3. A malicious code has been unintentionally loaded into the computer's memory after the vehicle has left he factory. There are several possibilities for this scenario:
    a. Routine service of the vehicle by an authorized dealer. When the technician connects his/her OBD test equipment to the vehicle's port, the vehicle's software is unknowingly re-written.
    b. Annual inspections also require a technician to read the vehicles codes via the OBD port. Again, a malicious code could be written to the vehicle's computer.

    The equipment used to read the vehicle's OBD port has changes or upgrades loaded onto it on a regular basis. The source of the malicious code:
    a. Updates downloaded from the Toyota website
    b. Updates sent by Toyota via CD-ROM
    c. The manufacturer of the equipment's website
    d. Updates sent by the manufacturer of the equipment via CD-ROM
    Any of these update sources could had been hacked.
  • sistarsistar Member Posts: 19
    was CRUISE CONTROL main switch ON in all the SUA offending toyota cars / SUVs?
  • elm506elm506 Member Posts: 1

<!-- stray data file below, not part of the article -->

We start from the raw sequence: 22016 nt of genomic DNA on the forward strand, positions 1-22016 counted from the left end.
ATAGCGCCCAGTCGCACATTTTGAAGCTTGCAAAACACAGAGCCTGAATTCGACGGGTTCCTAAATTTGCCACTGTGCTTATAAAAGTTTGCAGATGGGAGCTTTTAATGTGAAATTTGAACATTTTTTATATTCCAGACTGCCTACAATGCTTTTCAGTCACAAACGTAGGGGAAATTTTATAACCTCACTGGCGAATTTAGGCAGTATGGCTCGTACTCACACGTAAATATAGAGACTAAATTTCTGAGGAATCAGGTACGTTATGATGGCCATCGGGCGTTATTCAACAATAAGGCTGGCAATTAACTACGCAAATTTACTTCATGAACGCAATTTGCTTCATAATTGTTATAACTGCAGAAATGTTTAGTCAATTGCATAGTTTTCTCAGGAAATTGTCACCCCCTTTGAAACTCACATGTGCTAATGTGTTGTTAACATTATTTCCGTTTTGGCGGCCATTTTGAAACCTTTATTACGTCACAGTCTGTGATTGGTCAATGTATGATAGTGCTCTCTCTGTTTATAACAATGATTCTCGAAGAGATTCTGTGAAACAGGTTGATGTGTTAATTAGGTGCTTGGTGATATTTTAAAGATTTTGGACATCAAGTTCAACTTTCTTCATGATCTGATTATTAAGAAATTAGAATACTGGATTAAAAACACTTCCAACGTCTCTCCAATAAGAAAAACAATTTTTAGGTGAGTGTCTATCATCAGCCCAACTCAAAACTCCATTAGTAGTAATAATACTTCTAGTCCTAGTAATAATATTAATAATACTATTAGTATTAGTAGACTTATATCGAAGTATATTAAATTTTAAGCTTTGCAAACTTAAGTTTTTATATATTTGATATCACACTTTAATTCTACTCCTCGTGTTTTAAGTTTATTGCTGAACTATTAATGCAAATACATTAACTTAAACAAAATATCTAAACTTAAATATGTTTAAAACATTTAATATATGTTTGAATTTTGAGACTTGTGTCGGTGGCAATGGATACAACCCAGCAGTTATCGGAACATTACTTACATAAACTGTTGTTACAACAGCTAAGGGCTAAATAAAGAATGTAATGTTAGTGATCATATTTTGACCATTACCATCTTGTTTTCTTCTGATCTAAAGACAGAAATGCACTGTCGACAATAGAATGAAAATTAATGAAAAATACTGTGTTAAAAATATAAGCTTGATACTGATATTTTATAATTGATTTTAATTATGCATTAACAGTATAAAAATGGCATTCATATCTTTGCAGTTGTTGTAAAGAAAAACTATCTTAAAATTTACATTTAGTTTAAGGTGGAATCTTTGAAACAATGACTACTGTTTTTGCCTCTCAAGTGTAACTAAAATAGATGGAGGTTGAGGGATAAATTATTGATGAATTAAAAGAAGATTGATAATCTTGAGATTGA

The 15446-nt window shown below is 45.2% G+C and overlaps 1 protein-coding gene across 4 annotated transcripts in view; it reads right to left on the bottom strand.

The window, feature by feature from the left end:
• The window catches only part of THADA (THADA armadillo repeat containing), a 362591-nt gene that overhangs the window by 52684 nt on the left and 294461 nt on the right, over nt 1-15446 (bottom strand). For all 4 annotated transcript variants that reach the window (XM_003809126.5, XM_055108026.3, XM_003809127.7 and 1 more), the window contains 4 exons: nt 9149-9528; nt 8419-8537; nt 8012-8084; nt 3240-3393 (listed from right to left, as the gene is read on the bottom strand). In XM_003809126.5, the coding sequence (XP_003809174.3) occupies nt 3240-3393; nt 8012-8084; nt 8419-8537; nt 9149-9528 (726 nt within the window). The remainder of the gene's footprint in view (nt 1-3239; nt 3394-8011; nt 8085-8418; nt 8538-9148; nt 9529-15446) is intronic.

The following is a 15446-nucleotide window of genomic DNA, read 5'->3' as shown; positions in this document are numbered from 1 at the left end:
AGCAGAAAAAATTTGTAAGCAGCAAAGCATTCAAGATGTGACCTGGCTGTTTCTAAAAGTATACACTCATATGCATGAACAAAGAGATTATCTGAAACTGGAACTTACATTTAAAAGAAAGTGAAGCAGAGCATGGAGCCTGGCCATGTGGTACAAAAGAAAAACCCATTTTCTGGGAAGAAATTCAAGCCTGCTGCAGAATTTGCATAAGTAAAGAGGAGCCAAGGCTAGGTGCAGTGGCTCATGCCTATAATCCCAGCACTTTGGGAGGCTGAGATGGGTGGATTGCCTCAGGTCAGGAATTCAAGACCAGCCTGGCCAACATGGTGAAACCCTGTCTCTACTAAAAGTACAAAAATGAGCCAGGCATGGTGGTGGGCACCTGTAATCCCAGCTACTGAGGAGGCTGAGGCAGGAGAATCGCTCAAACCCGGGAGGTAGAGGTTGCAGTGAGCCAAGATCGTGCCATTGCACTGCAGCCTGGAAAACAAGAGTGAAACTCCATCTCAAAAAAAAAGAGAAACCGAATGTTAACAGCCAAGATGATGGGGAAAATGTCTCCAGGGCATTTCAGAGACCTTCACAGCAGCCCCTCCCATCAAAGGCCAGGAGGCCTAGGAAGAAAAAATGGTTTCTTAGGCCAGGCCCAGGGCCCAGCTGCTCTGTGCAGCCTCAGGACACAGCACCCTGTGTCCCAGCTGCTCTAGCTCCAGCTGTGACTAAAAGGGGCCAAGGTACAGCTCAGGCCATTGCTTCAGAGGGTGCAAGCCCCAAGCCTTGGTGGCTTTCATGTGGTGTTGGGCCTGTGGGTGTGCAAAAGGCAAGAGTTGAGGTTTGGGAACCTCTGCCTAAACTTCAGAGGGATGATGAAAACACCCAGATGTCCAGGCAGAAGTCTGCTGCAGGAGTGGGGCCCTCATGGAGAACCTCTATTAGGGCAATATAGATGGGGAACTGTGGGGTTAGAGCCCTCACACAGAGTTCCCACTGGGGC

Check:
    1) Satellite Radio/GPS for intended or unintended computer intrusion into drive by wire
    2) for Cell or PDA interference with drive by wire functions
  • dodge440dodge440 Member Posts: 10
    How does one 'inject malicious code' into the Toyota ECU processor to cause the problems you describe? Answer: It doesn't happen that way. Embedded code cannot be modified 'on-the-fly' while the car is being driven; that is to say that that particular task requires a (laptop) computer with Toyota's proprietary interface software, a suitable cable interface to connect (OBD II) with the Toyota vehicle to update / modify the ECU's code. What is more than likely happening is that EMI / RFI noise is being radiated into the Toyota ECU and causing the computer to go into an open-loop mode. A device such as an arc welder could be causing the problem; they run at 220 VAC and provide 100's of amps of current instantaneously. The high-power spikes / wideband RF noise emitted by the arc-welder or similar high-power source is called EMI radiation and can affect computers and other electronic devices - such as a pacemaker. Once the Toyota computer is locked up there is no amount of installed software patches that will solve the problem. Toyota has three serious design oversights to deal with: a) ECU software, b) INSANE fly-by-wire throttle / brake design, c) Insufficient electronic filtering on its ECU's I/O ports.
  • huanitohuanito Member Posts: 12
    Whether Toyota "good" or "no good" remains to be verified to the satisfaction of everyone's curiosity. The difference in the link to the news story that I pasted here, and the news link that you pasted was, in my link, the guilty party was caught red-handed with verifiable physical proof of the story tampering. In the link you pasted, it's simply another Toyota owner claiming unintended acceleration - no proof, physical or otherwise, other than the claim itself, and the car obviously speeding down the highway.